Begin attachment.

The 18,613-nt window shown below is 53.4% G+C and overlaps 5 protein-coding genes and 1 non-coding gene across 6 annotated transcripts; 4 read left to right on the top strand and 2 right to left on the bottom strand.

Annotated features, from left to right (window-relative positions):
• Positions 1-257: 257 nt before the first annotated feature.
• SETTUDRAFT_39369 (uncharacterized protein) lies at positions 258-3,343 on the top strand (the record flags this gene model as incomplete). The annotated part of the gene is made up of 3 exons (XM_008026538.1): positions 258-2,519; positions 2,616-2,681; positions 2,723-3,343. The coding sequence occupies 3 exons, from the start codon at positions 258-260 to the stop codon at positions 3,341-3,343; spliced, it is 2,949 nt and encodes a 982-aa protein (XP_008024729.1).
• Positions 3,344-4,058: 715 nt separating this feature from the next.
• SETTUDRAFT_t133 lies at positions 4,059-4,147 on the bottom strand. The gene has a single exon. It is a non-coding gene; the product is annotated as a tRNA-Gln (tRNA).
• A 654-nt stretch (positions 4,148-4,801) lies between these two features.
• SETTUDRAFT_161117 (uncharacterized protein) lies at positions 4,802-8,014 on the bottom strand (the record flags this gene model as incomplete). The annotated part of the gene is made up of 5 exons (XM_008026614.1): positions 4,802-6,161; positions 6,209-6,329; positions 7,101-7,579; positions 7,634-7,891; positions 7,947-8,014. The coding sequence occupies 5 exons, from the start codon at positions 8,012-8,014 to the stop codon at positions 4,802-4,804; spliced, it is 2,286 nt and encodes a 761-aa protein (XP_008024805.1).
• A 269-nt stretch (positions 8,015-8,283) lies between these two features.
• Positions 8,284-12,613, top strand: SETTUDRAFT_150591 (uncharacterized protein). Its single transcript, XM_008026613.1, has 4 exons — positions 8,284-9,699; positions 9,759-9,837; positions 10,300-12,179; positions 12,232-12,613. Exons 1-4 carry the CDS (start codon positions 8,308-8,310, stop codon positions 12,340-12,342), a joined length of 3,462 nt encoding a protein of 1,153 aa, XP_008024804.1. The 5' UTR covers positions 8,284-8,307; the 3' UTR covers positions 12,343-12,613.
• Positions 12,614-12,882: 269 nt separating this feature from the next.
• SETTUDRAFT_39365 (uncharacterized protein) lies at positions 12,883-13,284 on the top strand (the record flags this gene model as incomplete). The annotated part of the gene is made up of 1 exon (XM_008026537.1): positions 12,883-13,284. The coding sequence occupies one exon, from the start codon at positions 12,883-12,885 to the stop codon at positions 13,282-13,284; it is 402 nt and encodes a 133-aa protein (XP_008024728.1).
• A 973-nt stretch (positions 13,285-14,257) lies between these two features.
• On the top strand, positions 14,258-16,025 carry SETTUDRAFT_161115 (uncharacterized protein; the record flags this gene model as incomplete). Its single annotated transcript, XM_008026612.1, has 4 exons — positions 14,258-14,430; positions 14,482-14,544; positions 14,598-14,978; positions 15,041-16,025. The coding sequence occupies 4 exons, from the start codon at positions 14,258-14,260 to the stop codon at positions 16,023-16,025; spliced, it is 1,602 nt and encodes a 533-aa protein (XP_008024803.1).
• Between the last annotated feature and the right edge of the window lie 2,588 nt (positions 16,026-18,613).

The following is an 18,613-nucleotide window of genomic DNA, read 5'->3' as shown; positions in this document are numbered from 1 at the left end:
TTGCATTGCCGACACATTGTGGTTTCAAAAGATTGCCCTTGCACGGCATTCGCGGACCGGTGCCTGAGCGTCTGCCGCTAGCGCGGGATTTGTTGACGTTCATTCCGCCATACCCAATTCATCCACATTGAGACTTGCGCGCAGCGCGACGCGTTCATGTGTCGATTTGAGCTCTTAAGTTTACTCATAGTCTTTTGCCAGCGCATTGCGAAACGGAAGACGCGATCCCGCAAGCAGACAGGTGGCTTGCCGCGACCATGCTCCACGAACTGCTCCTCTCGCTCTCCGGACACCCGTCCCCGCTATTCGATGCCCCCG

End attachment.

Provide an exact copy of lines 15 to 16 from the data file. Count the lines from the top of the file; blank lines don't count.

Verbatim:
• Between the last annotated feature and the right edge of the window lie 2,588 nt (positions 16,026-18,613).

The following is an 18,613-nucleotide window of genomic DNA, read 5'->3' as shown; positions in this document are numbered from 1 at the left end: